THIS is the new £23m ‘super’ lab which will bring all the University of Liverpool’s physical sciences under one roof.
The images give a sneak preview of the cutting edge facility – which forms part of a £600m masterplan to keep the university as a “world-class” education facility.
Based at its central campus, off Brownlow Hill, the Central Teaching Laboratories will welcome hundreds of student scientists of the future studying disciplines ranging from Egyptology to physics when it opens on September 24.
Hailed as a “new innovation in the higher education sector” by university bosses it intentionally places different disciplines from the science sector together so they can benefit from working closely together in related fields.
The new laboratories will include £5.6m of the latest art laboratory equipment which is designed to support new teaching modules and a variety of degree programmes.
Unveiling the laboratories the university stress they will allow students from different disciplines to work together and gain skills that prepare them for employment.
And the university is so pleased with the end result that it is predicting its science facility will become a blueprint for its UK counterparts.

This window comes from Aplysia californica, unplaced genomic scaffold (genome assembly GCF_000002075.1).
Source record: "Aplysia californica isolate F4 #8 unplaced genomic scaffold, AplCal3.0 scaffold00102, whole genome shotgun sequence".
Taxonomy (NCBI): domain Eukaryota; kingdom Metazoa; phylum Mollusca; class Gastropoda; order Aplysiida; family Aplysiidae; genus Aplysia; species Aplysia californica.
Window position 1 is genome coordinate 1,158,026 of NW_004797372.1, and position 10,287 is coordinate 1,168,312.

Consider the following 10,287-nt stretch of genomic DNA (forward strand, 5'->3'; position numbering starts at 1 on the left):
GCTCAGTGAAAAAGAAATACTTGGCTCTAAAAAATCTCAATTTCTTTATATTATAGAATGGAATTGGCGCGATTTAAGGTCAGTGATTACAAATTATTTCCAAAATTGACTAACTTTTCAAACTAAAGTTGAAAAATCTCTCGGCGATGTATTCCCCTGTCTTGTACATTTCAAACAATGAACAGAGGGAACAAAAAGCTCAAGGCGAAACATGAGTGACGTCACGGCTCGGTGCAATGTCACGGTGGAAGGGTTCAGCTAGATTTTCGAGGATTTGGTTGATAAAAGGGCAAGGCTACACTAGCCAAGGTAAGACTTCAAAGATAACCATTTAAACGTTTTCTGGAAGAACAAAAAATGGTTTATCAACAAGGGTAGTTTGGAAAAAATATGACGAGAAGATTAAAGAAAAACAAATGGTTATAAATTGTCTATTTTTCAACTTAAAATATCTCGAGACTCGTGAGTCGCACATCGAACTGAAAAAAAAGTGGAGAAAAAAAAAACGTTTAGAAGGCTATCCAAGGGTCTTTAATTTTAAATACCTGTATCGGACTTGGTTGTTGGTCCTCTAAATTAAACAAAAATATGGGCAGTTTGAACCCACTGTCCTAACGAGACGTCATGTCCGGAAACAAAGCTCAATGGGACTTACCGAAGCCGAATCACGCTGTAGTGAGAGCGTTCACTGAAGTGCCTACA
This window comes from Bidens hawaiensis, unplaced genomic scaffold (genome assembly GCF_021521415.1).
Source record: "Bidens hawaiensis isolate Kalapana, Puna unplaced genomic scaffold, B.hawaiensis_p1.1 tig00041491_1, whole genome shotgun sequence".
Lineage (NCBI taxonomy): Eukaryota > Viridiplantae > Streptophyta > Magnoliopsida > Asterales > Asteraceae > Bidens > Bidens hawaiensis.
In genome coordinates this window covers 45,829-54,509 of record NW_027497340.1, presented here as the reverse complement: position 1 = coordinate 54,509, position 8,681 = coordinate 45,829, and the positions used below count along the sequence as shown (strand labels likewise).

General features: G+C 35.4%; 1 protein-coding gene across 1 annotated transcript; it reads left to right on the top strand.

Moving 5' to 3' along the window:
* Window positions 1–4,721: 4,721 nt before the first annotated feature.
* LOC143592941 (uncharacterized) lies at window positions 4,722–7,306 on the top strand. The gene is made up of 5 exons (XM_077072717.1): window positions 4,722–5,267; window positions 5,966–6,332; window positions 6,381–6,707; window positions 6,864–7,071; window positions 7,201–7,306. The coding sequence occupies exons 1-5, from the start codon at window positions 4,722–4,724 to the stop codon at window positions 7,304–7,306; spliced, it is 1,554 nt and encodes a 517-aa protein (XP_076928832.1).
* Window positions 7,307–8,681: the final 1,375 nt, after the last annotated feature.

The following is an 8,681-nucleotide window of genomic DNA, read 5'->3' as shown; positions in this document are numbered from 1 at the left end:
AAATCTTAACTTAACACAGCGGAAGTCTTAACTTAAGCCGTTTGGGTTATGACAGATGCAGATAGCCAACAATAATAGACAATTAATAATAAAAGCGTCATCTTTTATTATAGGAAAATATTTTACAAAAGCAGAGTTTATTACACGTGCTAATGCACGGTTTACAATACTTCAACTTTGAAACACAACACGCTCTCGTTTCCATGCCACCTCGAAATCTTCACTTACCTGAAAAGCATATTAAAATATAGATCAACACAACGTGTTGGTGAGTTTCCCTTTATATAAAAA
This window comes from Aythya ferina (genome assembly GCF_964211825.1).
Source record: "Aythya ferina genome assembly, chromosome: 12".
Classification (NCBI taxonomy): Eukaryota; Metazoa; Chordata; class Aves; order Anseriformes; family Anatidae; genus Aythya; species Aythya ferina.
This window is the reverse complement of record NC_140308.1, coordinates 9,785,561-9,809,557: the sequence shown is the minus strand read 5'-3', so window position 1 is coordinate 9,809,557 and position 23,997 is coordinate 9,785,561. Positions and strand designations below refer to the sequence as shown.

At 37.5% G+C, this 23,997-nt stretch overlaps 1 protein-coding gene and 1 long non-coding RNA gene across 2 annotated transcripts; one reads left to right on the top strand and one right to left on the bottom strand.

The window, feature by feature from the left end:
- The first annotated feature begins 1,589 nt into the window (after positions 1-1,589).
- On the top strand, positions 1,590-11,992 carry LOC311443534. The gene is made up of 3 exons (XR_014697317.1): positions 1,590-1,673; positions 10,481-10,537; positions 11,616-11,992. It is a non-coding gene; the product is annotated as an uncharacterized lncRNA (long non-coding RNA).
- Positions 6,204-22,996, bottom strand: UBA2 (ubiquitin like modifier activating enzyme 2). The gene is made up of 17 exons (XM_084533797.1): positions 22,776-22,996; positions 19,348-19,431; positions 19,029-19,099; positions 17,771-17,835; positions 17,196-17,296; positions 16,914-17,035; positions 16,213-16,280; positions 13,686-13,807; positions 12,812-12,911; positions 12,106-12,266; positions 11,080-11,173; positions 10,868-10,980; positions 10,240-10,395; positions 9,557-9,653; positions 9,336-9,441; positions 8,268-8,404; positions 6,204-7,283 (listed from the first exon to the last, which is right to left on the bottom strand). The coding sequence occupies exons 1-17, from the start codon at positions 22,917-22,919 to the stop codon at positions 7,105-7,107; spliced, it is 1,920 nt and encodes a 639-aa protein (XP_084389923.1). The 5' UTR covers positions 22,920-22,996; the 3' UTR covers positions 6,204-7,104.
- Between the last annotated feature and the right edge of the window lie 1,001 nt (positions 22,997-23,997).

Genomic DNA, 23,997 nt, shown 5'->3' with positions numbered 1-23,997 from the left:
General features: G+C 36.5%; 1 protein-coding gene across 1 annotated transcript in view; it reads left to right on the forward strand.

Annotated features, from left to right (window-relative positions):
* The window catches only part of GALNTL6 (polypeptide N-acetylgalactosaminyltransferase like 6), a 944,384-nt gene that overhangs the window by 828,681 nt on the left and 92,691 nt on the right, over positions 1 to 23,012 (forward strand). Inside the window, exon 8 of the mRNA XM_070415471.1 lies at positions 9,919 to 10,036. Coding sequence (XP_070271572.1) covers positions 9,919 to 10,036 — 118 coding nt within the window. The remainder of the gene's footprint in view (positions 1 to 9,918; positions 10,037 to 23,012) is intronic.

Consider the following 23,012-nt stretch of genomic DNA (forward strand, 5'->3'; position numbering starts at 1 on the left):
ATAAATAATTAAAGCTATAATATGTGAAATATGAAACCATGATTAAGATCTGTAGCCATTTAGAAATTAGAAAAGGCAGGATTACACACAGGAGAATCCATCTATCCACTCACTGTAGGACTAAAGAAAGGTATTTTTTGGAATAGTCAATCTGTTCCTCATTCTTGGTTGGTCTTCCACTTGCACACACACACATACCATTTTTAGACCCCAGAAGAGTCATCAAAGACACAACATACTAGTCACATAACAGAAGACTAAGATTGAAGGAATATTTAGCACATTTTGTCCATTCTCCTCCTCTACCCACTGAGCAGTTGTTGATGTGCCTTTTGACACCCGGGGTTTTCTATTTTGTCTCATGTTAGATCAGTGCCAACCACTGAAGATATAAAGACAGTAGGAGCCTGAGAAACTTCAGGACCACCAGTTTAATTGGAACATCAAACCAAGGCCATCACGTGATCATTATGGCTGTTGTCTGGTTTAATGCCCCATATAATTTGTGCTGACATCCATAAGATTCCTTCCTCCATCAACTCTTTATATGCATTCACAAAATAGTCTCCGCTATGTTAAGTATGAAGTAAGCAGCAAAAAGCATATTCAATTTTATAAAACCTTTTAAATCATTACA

University Chancellor, Sir David King, said: “This will be a superb facility for students studying physical sciences at Liverpool. It will transform the way science disciplines are taught at the university and should provide a model for the rest of the UK.”
Built around a central atrium the facility has seven laboratories accommodating 1,000 students ranging from a specialist radiation unit to electronics base.
Environmental sciences will be taught in a large laboratory capable of accommodating 180 students in a single class – but due to its modern design it can be tweaked to accept three smaller classes.
The university has also pledged its new facility will be utilised by the wider community, hosting events and used by schools and colleges.
Officials plan to run events for 2,000 students during the laboratories’ first year, growing this number to 5,000 students within three years.
After opening to students next month an official formal launch event will be staged in October.
It forms part of a £600m investment the university is injecting into campuses and teaching facilities between now and 2016 to give it an edge in a “very competitive market place”.
The masterplan includes a £350m injection upgrading its academic facilities in both the city centre and Leahurst Campus, on the Wirral, which houses its equine hospital and centre.